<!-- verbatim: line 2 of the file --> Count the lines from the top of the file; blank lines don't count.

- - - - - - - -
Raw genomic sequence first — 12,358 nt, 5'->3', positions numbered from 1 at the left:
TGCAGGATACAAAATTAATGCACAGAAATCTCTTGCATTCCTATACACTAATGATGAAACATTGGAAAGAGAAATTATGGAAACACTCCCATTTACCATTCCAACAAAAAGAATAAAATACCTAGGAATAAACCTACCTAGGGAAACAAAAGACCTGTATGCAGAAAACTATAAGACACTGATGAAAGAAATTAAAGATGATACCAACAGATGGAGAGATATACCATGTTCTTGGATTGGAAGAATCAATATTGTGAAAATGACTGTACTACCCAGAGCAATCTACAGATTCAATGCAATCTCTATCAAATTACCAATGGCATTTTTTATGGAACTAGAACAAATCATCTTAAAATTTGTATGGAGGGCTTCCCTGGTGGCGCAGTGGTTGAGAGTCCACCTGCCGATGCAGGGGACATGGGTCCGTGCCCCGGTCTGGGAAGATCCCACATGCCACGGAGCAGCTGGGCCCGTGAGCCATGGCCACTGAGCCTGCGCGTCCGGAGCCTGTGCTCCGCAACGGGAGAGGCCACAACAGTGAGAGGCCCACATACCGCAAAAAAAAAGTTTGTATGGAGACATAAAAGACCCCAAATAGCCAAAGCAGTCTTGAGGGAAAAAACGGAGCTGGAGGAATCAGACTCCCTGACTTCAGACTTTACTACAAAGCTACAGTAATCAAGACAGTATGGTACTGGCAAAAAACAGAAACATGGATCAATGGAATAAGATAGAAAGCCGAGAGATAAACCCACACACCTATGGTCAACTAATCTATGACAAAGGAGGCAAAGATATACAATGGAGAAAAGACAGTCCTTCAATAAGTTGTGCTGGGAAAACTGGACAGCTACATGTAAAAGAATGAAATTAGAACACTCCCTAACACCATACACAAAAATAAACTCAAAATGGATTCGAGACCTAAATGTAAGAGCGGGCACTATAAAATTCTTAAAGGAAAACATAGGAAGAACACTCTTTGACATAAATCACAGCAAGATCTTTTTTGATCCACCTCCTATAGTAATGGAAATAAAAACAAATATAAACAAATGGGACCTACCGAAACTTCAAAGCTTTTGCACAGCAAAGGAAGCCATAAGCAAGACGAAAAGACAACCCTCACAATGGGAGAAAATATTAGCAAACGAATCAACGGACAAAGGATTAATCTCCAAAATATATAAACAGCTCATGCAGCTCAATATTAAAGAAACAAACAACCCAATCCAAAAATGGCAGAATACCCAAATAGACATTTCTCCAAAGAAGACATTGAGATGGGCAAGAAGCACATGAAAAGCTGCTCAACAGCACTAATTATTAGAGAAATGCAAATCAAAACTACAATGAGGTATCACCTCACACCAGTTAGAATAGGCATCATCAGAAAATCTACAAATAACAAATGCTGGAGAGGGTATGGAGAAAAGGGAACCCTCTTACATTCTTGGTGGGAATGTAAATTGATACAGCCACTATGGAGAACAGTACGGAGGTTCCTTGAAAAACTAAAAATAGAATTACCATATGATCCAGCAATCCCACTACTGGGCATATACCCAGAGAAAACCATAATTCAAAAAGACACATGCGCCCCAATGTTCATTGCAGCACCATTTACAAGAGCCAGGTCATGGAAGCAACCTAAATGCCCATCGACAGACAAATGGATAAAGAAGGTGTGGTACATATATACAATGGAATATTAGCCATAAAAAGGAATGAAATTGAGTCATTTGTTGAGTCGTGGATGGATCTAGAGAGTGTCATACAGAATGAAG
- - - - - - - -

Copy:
TGCAGGATACAAAATTAATGCACAGAAATCTCTTGCATTCCTATACACTAATGATGAAACATTGGAAAGAGAAATTATGGAAACACTCCCATTTACCATTCCAACAAAAAGAATAAAATACCTAGGAATAAACCTACCTAGGGAAACAAAAGACCTGTATGCAGAAAACTATAAGACACTGATGAAAGAAATTAAAGATGATACCAACAGATGGAGAGATATACCATGTTCTTGGATTGGAAGAATCAATATTGTGAAAATGACTGTACTACCCAGAGCAATCTACAGATTCAATGCAATCTCTATCAAATTACCAATGGCATTTTTTATGGAACTAGAACAAATCATCTTAAAATTTGTATGGAGGGCTTCCCTGGTGGCGCAGTGGTTGAGAGTCCACCTGCCGATGCAGGGGACATGGGTCCGTGCCCCGGTCTGGGAAGATCCCACATGCCACGGAGCAGCTGGGCCCGTGAGCCATGGCCACTGAGCCTGCGCGTCCGGAGCCTGTGCTCCGCAACGGGAGAGGCCACAACAGTGAGAGGCCCACATACCGCAAAAAAAAAGTTTGTATGGAGACATAAAAGACCCCAAATAGCCAAAGCAGTCTTGAGGGAAAAAACGGAGCTGGAGGAATCAGACTCCCTGACTTCAGACTTTACTACAAAGCTACAGTAATCAAGACAGTATGGTACTGGCAAAAAACAGAAACATGGATCAATGGAATAAGATAGAAAGCCGAGAGATAAACCCACACACCTATGGTCAACTAATCTATGACAAAGGAGGCAAAGATATACAATGGAGAAAAGACAGTCCTTCAATAAGTTGTGCTGGGAAAACTGGACAGCTACATGTAAAAGAATGAAATTAGAACACTCCCTAACACCATACACAAAAATAAACTCAAAATGGATTCGAGACCTAAATGTAAGAGCGGGCACTATAAAATTCTTAAAGGAAAACATAGGAAGAACACTCTTTGACATAAATCACAGCAAGATCTTTTTTGATCCACCTCCTATAGTAATGGAAATAAAAACAAATATAAACAAATGGGACCTACCGAAACTTCAAAGCTTTTGCACAGCAAAGGAAGCCATAAGCAAGACGAAAAGACAACCCTCACAATGGGAGAAAATATTAGCAAACGAATCAACGGACAAAGGATTAATCTCCAAAATATATAAACAGCTCATGCAGCTCAATATTAAAGAAACAAACAACCCAATCCAAAAATGGCAGAATACCCAAATAGACATTTCTCCAAAGAAGACATTGAGATGGGCAAGAAGCACATGAAAAGCTGCTCAACAGCACTAATTATTAGAGAAATGCAAATCAAAACTACAATGAGGTATCACCTCACACCAGTTAGAATAGGCATCATCAGAAAATCTACAAATAACAAATGCTGGAGAGGGTATGGAGAAAAGGGAACCCTCTTACATTCTTGGTGGGAATGTAAATTGATACAGCCACTATGGAGAACAGTACGGAGGTTCCTTGAAAAACTAAAAATAGAATTACCATATGATCCAGCAATCCCACTACTGGGCATATACCCAGAGAAAACCATAATTCAAAAAGACACATGCGCCCCAATGTTCATTGCAGCACCATTTACAAGAGCCAGGTCATGGAAGCAACCTAAATGCCCATCGACAGACAAATGGATAAAGAAGGTGTGGTACATATATACAATGGAATATTAGCCATAAAAAGGAATGAAATTGAGTCATTTGTTGAGTCGTGGATGGATCTAGAGAGTGTCATACAGAATGAAG